You might have missed: regenerating worms; spider leg robot; zinc and lignin battery; and more

Eco-friendly and affordable battery for low-income countries

A new battery made from zinc and lignin, an organic polymer found in the tissues of most plants, has been developed as a cheap and sustainable battery solution for countries where access to electricity is limited.

“While lithium-ion batteries are useful when handled correctly, they can be explosive, challenging to recycle, and problematic in terms of environmental and human rights issues when specific elements like cobalt are extracted,” says Ziyauddin Khan, a researcher at the Laboratory of Organic Electronics at Linköping University, Sweden.

“Therefore, our sustainable battery offers a promising alternative where energy density is not critical.”

The battery’s energy density is comparable to lead-acid batteries, it can be used for more than 8,000 cycles while maintaining about 80% of its performance and retains its charge for approximately 1 week.

It is described in an article published in the journal Energy & Environmental Materials.

Regenerating worms have genetic control over their algal partners

Acoels (Order Acoela) are unique marine worms that can regenerate their bodies after an injury and form symbiotic relationships with photosynthetic algae that live inside them.

The algae do not live within the worm’s cells but instead float around them.

Researchers studying Convolutriloba longifissura, a species of acoel that hosts the symbiotic algae Tetraselmis, have found that when it regenerates a transcription factor that takes part in the acoel regeneration process also controls algal photosynthesis.

“We don’t know yet how these species talk to each other or what the messengers are. But this shows their gene networks are connected,” says Bo Wang, assistant professor of bioengineering at Stanford University in the US who is a senior author of the paper in Nature Communications.

Understanding how partners in symbiotic relationships communicate at the molecular level opens up many new questions.

“Are there rules of symbiosis? Do they exist?” says lead author Dania Nanes Sarfati of Stanford. “This research sparks these kinds of questions, which we can link to other organisms.”

A photograph of an acoel worm against a black background, its cells are fluorescing in red, blue and green.
Fluorescence imaging shows the algal cells in red, and the acoel cells in blue and green. Credit: Dania Nanes Sarfati

Scientists generate heat over 1,000 degrees Celsius with solar power

Manufacturing essential materials such as glass, steel, cement, and ceramics requires temperatures over 1,000°C. These processes rely heavily on burning fossil fuels for heat and, as a result, the industries account for about 25% of global energy consumption.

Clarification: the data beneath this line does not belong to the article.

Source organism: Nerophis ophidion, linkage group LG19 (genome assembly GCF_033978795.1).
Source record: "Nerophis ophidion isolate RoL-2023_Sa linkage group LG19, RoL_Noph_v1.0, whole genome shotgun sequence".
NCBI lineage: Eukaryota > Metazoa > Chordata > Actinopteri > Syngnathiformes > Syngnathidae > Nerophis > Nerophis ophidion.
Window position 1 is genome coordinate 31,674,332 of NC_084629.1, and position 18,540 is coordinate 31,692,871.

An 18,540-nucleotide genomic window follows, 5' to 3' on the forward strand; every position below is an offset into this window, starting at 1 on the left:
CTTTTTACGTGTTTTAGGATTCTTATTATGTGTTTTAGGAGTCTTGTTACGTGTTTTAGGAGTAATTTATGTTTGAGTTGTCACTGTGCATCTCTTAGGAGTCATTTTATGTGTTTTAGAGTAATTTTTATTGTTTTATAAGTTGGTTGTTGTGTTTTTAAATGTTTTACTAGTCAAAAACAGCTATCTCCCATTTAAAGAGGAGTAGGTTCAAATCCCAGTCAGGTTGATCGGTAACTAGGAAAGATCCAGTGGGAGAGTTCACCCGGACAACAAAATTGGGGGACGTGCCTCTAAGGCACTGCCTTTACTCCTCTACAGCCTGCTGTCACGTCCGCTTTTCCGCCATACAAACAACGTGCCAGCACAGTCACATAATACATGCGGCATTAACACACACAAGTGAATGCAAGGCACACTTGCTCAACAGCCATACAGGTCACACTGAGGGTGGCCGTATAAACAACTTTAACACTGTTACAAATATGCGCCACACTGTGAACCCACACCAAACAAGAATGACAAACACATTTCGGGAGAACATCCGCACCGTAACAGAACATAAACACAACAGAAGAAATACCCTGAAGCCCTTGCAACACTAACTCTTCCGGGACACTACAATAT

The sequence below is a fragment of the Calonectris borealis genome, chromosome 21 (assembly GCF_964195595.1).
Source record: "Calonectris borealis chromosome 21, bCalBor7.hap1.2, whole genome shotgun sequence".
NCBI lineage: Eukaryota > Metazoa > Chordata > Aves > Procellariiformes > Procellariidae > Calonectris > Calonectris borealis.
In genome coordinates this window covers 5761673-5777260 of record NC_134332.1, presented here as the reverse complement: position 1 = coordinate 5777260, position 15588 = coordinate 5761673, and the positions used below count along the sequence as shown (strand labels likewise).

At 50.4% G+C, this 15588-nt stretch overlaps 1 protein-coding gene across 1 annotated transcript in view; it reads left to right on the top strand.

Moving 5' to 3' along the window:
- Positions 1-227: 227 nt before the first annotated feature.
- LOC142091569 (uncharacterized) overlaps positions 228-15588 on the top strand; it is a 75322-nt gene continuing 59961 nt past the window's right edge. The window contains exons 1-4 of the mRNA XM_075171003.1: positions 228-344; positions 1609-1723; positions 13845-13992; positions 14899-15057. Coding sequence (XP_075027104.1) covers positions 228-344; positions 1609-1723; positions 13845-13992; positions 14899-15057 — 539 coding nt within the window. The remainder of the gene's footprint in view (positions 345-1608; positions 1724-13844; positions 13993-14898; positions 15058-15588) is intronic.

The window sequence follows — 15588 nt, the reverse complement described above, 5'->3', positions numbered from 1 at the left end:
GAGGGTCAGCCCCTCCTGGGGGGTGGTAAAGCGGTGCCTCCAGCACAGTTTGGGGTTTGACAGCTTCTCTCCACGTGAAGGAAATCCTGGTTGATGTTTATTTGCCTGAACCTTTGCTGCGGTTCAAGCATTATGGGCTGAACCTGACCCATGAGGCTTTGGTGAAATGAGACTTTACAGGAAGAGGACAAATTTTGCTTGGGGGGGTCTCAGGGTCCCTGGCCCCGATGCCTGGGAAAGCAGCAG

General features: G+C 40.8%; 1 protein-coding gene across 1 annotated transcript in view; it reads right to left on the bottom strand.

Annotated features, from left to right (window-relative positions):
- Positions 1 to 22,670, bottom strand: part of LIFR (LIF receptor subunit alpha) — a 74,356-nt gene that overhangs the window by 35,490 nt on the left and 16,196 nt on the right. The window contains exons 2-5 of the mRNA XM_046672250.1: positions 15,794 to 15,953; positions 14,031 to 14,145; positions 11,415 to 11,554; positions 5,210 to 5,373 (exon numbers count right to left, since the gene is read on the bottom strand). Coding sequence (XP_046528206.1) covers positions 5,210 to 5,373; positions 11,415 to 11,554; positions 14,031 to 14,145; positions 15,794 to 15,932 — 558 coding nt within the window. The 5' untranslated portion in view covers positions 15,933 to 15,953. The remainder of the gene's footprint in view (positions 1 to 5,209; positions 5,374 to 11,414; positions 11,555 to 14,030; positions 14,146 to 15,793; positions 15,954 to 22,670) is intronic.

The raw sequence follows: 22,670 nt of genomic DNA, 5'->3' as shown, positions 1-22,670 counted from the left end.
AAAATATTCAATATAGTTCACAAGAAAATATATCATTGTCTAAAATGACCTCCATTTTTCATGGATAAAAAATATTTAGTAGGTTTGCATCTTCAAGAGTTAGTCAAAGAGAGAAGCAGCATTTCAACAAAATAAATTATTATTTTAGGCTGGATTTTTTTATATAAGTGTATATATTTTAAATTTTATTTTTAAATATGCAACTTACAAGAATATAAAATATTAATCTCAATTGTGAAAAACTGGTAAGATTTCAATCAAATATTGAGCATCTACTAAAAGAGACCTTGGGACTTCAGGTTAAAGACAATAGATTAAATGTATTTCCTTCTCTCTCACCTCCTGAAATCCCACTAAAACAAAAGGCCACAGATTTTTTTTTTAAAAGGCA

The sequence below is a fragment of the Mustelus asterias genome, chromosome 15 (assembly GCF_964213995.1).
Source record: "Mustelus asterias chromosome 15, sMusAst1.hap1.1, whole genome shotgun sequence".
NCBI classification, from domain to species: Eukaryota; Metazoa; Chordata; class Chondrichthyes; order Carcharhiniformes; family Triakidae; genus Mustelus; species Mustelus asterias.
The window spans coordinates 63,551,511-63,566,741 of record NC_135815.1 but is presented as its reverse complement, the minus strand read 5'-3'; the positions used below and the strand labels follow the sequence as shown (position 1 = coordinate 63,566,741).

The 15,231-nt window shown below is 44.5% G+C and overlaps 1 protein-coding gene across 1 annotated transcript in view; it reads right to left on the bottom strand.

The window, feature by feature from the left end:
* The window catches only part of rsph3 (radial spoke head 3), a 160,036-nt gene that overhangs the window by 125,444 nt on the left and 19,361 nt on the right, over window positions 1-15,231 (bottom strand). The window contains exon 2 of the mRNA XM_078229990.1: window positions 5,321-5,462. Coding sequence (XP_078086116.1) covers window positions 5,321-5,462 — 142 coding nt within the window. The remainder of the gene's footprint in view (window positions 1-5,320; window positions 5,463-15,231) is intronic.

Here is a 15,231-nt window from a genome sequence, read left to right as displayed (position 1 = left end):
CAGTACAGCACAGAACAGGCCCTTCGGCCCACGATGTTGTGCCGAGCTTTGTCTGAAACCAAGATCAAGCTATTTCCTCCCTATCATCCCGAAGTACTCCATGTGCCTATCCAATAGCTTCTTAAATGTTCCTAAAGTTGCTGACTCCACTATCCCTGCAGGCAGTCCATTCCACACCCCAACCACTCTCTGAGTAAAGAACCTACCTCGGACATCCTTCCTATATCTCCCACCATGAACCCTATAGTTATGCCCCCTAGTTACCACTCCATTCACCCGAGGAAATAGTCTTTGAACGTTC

In a proof-of-concept study Swiss researchers have now used synthetic quartz to trap solar energy to generate temperatures more than 1,000°C.

The research demonstrates the method’s potential role in providing clean energy for carbon-intensive industries.

“People tend to only think about electricity as energy, but in fact, about half of the energy is used in the form of heat,” says Emiliano Casati of ETH Zurich, first author of the paper in the journal Device.

Photograph of a circular see-through window on a device. Inside is glowing orange-yellow with heat.
Thermal-trapping device reaching 1050 degrees Celsius. Credit: Device/Casati et al.

Soft robot that mimics a spider’s leg

Researchers have created a tiny robotic leg modelled after the leg of a cucumber spider (Araniella cucurbitina), according to a new study in Advanced Functional Materials.

In spiders a blood-like fluid called hemolymph enables the activation of the muscles and flexibility of the exoskeleton.

The soft robot mimics these properties with a light-curing hard resin exoskeleton, an artificial muscle made of a conducting polymer, and an electrolyte solution that behaves like hemolymph. The manufactured leg is the size of a fingernail and is activated by an electrical signal. 

The researchers showed that the leg can be used to interact with small delicate structures, such as a primrose stamen, spider web, and pollen grain, without damaging them.

Photograph of a spider leg-like soft robotic leg. The outer hard "exoskeleton" is see through, filled with a yellow liquid. It is touching the anthers of a plant.
A spider legs-inspired millimeter-scale soft exoskeleton, touching plant anthers. Credit: Tartu University/Italian Institute of Technology

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